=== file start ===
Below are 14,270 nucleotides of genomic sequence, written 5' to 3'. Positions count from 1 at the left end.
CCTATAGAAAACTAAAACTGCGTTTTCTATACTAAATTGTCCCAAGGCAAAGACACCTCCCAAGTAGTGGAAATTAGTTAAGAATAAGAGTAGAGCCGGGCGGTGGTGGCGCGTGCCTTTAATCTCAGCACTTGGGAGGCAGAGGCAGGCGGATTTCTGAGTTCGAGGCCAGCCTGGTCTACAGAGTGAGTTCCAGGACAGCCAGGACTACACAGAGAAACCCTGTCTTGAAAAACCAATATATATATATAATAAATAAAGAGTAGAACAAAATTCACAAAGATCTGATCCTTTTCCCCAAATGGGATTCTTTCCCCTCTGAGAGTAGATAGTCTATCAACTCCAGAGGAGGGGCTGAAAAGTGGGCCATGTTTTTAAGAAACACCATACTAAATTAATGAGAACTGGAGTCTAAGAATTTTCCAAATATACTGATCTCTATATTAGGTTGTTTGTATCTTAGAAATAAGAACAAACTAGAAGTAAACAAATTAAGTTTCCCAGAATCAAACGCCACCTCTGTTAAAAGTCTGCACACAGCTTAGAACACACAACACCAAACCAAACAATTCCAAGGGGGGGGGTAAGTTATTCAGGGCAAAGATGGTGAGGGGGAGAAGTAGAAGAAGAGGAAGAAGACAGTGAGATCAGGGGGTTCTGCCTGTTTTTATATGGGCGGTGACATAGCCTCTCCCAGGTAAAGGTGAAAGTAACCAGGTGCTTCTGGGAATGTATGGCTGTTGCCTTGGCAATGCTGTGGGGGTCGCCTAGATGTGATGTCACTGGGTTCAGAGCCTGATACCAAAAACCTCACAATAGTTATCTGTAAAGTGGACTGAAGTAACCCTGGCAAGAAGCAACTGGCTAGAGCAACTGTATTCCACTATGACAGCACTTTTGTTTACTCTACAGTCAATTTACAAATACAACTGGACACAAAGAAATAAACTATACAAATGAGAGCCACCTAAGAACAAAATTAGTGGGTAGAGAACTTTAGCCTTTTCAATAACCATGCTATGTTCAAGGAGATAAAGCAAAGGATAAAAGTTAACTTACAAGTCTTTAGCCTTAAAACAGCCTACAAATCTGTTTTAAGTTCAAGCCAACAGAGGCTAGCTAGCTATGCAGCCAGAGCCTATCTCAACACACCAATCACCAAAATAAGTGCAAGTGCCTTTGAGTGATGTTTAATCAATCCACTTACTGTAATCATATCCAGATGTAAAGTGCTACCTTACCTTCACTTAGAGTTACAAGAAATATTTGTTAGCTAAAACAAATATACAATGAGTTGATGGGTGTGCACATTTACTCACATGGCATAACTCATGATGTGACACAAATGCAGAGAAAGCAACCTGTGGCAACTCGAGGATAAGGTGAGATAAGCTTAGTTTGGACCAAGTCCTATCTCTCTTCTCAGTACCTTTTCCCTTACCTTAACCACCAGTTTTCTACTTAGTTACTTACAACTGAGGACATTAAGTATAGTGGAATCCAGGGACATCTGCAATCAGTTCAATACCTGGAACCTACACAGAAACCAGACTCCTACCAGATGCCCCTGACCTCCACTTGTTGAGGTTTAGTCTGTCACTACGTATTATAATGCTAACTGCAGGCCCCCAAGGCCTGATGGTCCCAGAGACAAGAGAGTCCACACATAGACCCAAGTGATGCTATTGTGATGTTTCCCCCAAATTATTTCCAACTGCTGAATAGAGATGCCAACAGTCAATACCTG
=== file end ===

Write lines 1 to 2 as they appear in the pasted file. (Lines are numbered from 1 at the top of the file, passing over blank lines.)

Below are 14,270 nucleotides of genomic sequence, written 5' to 3'. Positions count from 1 at the left end.
CCTATAGAAAACTAAAACTGCGTTTTCTATACTAAATTGTCCCAAGGCAAAGACACCTCCCAAGTAGTGGAAATTAGTTAAGAATAAGAGTAGAGCCGGGCGGTGGTGGCGCGTGCCTTTAATCTCAGCACTTGGGAGGCAGAGGCAGGCGGATTTCTGAGTTCGAGGCCAGCCTGGTCTACAGAGTGAGTTCCAGGACAGCCAGGACTACACAGAGAAACCCTGTCTTGAAAAACCAATATATATATATAATAAATAAAGAGTAGAACAAAATTCACAAAGATCTGATCCTTTTCCCCAAATGGGATTCTTTCCCCTCTGAGAGTAGATAGTCTATCAACTCCAGAGGAGGGGCTGAAAAGTGGGCCATGTTTTTAAGAAACACCATACTAAATTAATGAGAACTGGAGTCTAAGAATTTTCCAAATATACTGATCTCTATATTAGGTTGTTTGTATCTTAGAAATAAGAACAAACTAGAAGTAAACAAATTAAGTTTCCCAGAATCAAACGCCACCTCTGTTAAAAGTCTGCACACAGCTTAGAACACACAACACCAAACCAAACAATTCCAAGGGGGGGGGTAAGTTATTCAGGGCAAAGATGGTGAGGGGGAGAAGTAGAAGAAGAGGAAGAAGACAGTGAGATCAGGGGGTTCTGCCTGTTTTTATATGGGCGGTGACATAGCCTCTCCCAGGTAAAGGTGAAAGTAACCAGGTGCTTCTGGGAATGTATGGCTGTTGCCTTGGCAATGCTGTGGGGGTCGCCTAGATGTGATGTCACTGGGTTCAGAGCCTGATACCAAAAACCTCACAATAGTTATCTGTAAAGTGGACTGAAGTAACCCTGGCAAGAAGCAACTGGCTAGAGCAACTGTATTCCACTATGACAGCACTTTTGTTTACTCTACAGTCAATTTACAAATACAACTGGACACAAAGAAATAAACTATACAAATGAGAGCCACCTAAGAACAAAATTAGTGGGTAGAGAACTTTAGCCTTTTCAATAACCATGCTATGTTCAAGGAGATAAAGCAAAGGATAAAAGTTAACTTACAAGTCTTTAGCCTTAAAACAGCCTACAAATCTGTTTTAAGTTCAAGCCAACAGAGGCTAGCTAGCTATGCAGCCAGAGCCTATCTCAACACACCAATCACCAAAATAAGTGCAAGTGCCTTTGAGTGATGTTTAATCAATCCACTTACTGTAATCATATCCAGATGTAAAGTGCTACCTTACCTTCACTTAGAGTTACAAGAAATATTTGTTAGCTAAAACAAATATACAATGAGTTGATGGGTGTGCACATTTACTCACATGGCATAACTCATGATGTGACACAAATGCAGAGAAAGCAACCTGTGGCAACTCGAGGATAAGGTGAGATAAGCTTAGTTTGGACCAAGTCCTATCTCTCTTCTCAGTACCTTTTCCCTTACCTTAACCACCAGTTTTCTACTTAGTTACTTACAACTGAGGACATTAAGTATAGTGGAATCCAGGGACATCTGCAATCAGTTCAATACCTGGAACCTACACAGAAACCAGACTCCTACCAGATGCCCCTGACCTCCACTTGTTGAGGTTTAGTCTGTCACTACGTATTATAATGCTAACTGCAGGCCCCCAAGGCCTGATGGTCCCAGAGACAAGAGAGTCCACACATAGACCCAAGTGATGCTATTGTGATGTTTCCCCCAAATTATTTCCAACTGCTGAATAGAGATGCCAACAGTCAATACCTG